By Raza Rumi
Over the past decade the Pakistani government has struggled with how to regulate the Internet and how to tackle cybercrime. In 2009, the Pakistan Electronic Crimes Ordinance (PECO) lapsed. It had only been in effect for two years, but an attempt to resurrect it was prevented by IT industry and civil society pressure, who denounced its measures as draconian.
In a more recent bid to regulate cyberspace, the government rejected an industry proposed bill–an alternate to PECO–and made public a draft of introduced its own version of the Prevention of Electronic Crimes Bill (PECB) in April 2015. The draft bill called for cracking down on cyber terrorism, fraud, and identity theft. However, in a clever overreach, the law also criminalized everyday activities such as sending text messages without receiver’s consent, criticism of individuals–even public figures–and allowed for the removal of content against government, religion, national policies, armed forces on social media forums. Worse yet, the law-enforcement officials were granted extraordinary powers to gain access to Internet traffic and data of citizens without a necessary judicial warrant and review.
There is no question that the country needs a legal framework for cybercrime to address the new challenges that have emerged with the spread of ICTs and the rise of new media technologies. In recent years, social media platforms have become more influential with the potential to set and drive the political agenda. Tweets from politicians, government representatives, generals, media personalities, and even ordinary citizens make headlines. At the same time, the Internet is also open to abuse by extremists. Many terror outfits–not just those in Pakistan–have been using new media to their advantage. In particular, technology helps wage a psychological war, influence narratives, peddle propaganda, and sometimes even aids in terrorist recruitment and attacks in the country.
Across the globe, citizen freedoms are under threat often in the name of security. Mass surveillance and violations of privacy are now becoming the new “normal.” Pakistan’s case is no exception and the draft PECB has led to a robust criticism and resistance by human rights groups, digital activists, civil society, and sections of the media. Its punitive measures are clear attempts to undermine freedom of press, freedom of expression, and the right to use the Internet. Legal experts and IT industry practitioners have also criticized it.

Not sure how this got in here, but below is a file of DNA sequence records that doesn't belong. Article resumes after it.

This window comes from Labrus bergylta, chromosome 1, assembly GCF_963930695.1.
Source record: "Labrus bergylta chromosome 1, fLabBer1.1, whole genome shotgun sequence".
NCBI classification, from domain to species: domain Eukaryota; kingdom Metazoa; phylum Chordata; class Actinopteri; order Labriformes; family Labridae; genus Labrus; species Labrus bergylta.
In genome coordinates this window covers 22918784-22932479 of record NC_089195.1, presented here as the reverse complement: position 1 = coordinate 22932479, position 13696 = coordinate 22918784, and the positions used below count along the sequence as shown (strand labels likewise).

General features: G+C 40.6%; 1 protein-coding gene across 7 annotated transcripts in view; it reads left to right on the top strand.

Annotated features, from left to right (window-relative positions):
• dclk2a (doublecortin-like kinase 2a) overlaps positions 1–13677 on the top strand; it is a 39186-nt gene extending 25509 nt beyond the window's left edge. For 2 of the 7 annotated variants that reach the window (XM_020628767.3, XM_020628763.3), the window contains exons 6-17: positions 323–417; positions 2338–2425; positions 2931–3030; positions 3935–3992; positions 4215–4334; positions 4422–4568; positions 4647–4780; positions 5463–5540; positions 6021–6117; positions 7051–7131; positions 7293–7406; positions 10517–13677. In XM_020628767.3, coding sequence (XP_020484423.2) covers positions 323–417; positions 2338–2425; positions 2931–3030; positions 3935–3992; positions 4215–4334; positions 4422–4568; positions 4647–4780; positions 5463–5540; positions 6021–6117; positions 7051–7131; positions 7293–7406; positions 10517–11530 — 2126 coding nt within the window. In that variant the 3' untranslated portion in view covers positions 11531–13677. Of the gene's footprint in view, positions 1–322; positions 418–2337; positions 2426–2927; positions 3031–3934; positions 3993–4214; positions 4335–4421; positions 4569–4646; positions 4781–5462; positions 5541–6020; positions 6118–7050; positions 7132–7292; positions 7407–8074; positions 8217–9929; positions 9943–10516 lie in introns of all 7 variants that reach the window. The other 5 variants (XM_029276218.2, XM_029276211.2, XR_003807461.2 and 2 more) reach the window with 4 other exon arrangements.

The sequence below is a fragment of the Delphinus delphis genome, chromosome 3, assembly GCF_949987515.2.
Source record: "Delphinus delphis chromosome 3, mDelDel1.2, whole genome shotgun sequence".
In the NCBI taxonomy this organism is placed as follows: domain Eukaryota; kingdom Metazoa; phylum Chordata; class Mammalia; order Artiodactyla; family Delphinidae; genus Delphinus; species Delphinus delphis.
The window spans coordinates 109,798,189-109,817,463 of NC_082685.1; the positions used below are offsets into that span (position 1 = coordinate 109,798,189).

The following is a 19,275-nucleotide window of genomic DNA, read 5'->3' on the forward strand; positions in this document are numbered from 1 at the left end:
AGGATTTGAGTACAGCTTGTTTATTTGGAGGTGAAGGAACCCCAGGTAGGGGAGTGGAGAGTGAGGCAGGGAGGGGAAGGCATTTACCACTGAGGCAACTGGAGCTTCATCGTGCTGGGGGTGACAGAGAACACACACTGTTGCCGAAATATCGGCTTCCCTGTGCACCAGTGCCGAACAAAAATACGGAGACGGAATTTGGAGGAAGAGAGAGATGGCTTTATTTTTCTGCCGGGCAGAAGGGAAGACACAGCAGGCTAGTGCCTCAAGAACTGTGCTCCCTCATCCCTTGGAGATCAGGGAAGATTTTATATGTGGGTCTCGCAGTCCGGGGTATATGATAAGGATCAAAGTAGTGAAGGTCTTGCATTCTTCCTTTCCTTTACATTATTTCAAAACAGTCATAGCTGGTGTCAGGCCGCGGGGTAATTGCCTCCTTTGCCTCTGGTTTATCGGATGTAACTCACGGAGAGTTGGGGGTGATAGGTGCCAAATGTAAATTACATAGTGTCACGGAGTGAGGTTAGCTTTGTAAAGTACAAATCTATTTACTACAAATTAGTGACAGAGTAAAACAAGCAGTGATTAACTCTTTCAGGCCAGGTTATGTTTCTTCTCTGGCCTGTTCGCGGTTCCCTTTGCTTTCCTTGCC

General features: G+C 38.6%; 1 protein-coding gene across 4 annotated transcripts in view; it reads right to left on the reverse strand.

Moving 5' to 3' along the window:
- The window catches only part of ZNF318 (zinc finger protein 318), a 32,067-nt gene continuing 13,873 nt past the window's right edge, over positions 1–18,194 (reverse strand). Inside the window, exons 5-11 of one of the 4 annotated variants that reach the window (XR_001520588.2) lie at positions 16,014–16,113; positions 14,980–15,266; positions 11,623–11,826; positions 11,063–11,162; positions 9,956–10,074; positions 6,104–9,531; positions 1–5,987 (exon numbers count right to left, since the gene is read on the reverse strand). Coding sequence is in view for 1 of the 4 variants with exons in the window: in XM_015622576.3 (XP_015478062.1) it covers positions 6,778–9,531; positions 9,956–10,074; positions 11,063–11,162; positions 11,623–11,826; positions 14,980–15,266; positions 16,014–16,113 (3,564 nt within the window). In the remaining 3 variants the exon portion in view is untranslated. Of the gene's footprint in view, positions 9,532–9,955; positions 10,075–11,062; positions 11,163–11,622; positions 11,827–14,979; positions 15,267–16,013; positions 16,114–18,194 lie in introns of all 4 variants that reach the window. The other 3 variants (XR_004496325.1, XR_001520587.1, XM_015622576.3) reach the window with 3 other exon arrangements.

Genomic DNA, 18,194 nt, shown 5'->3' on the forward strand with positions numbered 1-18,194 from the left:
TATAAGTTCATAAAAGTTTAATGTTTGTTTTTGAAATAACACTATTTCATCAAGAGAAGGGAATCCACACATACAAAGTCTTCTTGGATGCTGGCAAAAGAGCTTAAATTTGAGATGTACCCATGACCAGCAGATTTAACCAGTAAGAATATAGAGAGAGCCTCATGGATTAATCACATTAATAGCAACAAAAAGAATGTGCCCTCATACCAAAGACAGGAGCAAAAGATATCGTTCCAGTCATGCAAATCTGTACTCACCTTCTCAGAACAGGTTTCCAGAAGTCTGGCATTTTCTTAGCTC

The government bill was first placed before the National Assembly Standing Committee on Information Technology and Telecom in April 2015. Proceedings in the standing committee were dominated by government and the bill was hurriedly approved. However due to objections from opposition to address concerns of citizens, it was once again pushed back to the standing committee. In September 2015, a slightly modified iteration of the bill was forcibly cleared through the committee, ostensibly at the request of the Minister of Information Technology, without a proper debate among legislators. Members of the committee were not shown the final draft of the law, yet a vote was taken.
On April 13, 2016, in an undemocratic fashion, the national assembly passed this bill. At the time of voting in the national legislature, only 30 legislators were present. Rules require presence of a quarter of legislators for undertaking parliamentary business. No one objected to the voting on a law vital for citizen freedoms and digital rights in such a hasty manner. The 12 opposition legislators present in the assembly, didn’t register their protest against this putsch by the government. Was it apathy, a capitulation to the executive? The reason is not known.
Legal experts and IT specialists opine that the law incorporates vague and technically flawed definitions, and extends overly broad powers to the executive branch. For instance, section 34 empowers the Telecommunication Authority to remove or block any information passing through any information system, for instance posted on websites or social media, if required, in the interest of “glory of the religion, security or defence of Pakistan, public order and decency or morality.” The Pakistani government has a history of blocking websites in the name of national security and religion, and this would now make it entirely legal.
Pakistan’s unfair proposed law also criminalizes anything that “harms the reputation” of another, which broadly applied can extend to political criticism in the form of analysis, commentary, blogs, and cartoons. This is a direct effort to curb social media discussions that entail criticism of the government and the military. While the print and electronic media to a great degree have been tamed by the state, the new media technologies have been freer, allowing for reporting and commentary that is not permissible in mainstream media platforms.
It is unclear as to why the elected government and the parliament are facilitating instruments of authoritarianism. Muzzling of media freedoms–including clamping down on digital media–will directly negate the constitutional freedoms of the citizens. A democracy is inconceivable without freedom of expression. The new law is evidently an assault on the prospects of democracy in the country.
Pakistan’ Parliament must reject the current version of PECB and the suggestions put forth by civil society and legal and IT experts should be taken into account to improve the cybercrime law.
Cover image by NetFreedom.pk accessible here.